"Wait," I started, beginning the motion to leap out of my seat, "aren't I late to work?"

A look of horror flashed through Arisa's face, but like the frown, this contortion of her features did not last. "You have the day off, remember?"

"Ah, so I do," I leaned back into the chair and relaxed, only somewhat puzzled as to how I had forgotten about my rare day off from selling juice to the red pandas in business suits that were always to be seen walking up and down the fashionable streets of Ginza.

"If you had work today, I would have woken you up like I always do," she laughed.

"Well, never mind that," I picked up a nearby newspaper and opened it at a random section; it wasn't as though I was particularly interested in any of the paper's headlines, but since it seemed like the appropriate thing for a husband to do during breakfast, I had found myself instinctively reaching for it. "What should we do today?"

"Ooh!" Arisa had stood up and was peering over my shoulder. She pointed at one of the articles, one accompanied by a picture of an appetising seafood dish. "Look at that! There's a festival at Knott's Bay today."

"Should we go have a look?"

I had played this role for, as I've mentioned, the past two or three years, and I knew my lines to a tee. Her interest would be piqued by a television advertisement, or an article in the paper; or, a cloud vaguely shaped like a tiger might make her decide that she wanted to go to the zoo and see an actual flesh-and-blood tiger.

She'd make the suggestion and, to make her happy, I'd agree; additionally, as a consequence of seeing her face flush with happiness, I'd also be happy. This was our matrimonial life in a nutshell but, in this instance, the script had been slightly altered and in the most impish way.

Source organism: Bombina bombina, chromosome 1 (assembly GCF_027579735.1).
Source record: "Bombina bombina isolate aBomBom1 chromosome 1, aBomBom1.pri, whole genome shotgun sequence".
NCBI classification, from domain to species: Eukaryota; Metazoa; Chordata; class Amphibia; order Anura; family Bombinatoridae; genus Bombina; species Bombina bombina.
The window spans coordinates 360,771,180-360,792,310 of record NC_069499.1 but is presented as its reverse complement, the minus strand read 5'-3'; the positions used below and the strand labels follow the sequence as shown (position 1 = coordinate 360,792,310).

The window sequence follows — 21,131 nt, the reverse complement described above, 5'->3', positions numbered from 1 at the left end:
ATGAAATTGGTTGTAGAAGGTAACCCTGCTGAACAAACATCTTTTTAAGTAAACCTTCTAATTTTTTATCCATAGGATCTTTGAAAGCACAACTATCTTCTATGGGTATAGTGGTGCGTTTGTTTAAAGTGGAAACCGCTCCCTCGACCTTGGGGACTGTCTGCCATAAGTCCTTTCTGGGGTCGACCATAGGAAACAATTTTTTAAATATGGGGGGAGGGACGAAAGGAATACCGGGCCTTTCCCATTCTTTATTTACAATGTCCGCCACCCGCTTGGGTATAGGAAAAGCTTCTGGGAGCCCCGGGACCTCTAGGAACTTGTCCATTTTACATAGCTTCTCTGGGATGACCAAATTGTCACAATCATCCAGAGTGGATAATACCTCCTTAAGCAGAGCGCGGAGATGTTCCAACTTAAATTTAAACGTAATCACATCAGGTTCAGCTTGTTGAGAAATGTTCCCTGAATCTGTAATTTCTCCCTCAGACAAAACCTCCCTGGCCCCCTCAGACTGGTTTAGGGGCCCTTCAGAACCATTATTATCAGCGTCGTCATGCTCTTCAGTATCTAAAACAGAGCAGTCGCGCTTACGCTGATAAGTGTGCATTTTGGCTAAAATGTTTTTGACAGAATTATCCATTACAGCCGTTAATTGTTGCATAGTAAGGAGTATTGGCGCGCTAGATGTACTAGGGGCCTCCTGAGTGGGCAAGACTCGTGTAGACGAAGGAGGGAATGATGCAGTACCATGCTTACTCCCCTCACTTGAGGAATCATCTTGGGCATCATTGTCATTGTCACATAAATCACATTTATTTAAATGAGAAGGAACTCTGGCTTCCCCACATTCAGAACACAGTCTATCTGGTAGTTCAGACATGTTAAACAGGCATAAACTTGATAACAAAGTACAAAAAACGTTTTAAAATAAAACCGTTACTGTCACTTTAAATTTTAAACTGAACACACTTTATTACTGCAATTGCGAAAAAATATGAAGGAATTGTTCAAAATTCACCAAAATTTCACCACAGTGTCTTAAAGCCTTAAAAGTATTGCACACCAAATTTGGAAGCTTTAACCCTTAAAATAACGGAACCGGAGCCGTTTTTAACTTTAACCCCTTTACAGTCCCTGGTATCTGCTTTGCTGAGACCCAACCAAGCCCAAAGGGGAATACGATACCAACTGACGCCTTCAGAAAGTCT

"A festival?”

"That sounds fun! Can we go?"

The owners of the two voices stood by the door leading into the hallway, but they didn’t remain there for long; soon enough, they were at Arisa’s legs, and she jumped up to her feet in surprise. At their height, they could only pull at the hem of her skirt.

“Hey mama, let’s go to the feeeeeestival,” the girl pleaded.

“Festival, festival, festival!” the other began to chant.

It took me an embarrassingly long amount of time to realise that I was staring down at my own flesh and blood. Sora and Serina were, as their naming scheme might have suggested, twins. Although fraternal, the pair looked remarkably similar: both possessed the same soft features, the same dark hair that glowed sienna in the sunlight, and the piercing gaze which was the trademark of the Ayatsuji family.

On the cusp of elementary school, they were even both of a same height although, if my elder sister and I were any indicator, then Sora would eventually tower over Serina who was his senior by seven minutes. 

With Arisa's skirt as leverage, Sora succeeded in climbing onto his mother's lap; there, he continued to press his case while Arisa pat his head, shooting me the occasional uncertain glance. 

I picked Serina up, held her face close to mine so that our noses almost touched, and then said to no-one in particular:

"You're my daughter, aren't you?"

A wide smile spread across the young girl's face.

"Of course I am!"

I set her back down, and looked at my young family. A vague feeling of uneasiness welled up in me, but I brushed it off. A patriarch, because that's what I apparently was, couldn't afford to dither. In the past minute or so, Arisa had also gotten more comfortable with Sora's presence - no longer awkwardly patting his head, she was now playing with his hair.

"OK, then," I clapped my hands, and caught their attention. "Let's get a move on, shall we? The festival awaits."

Steward McOy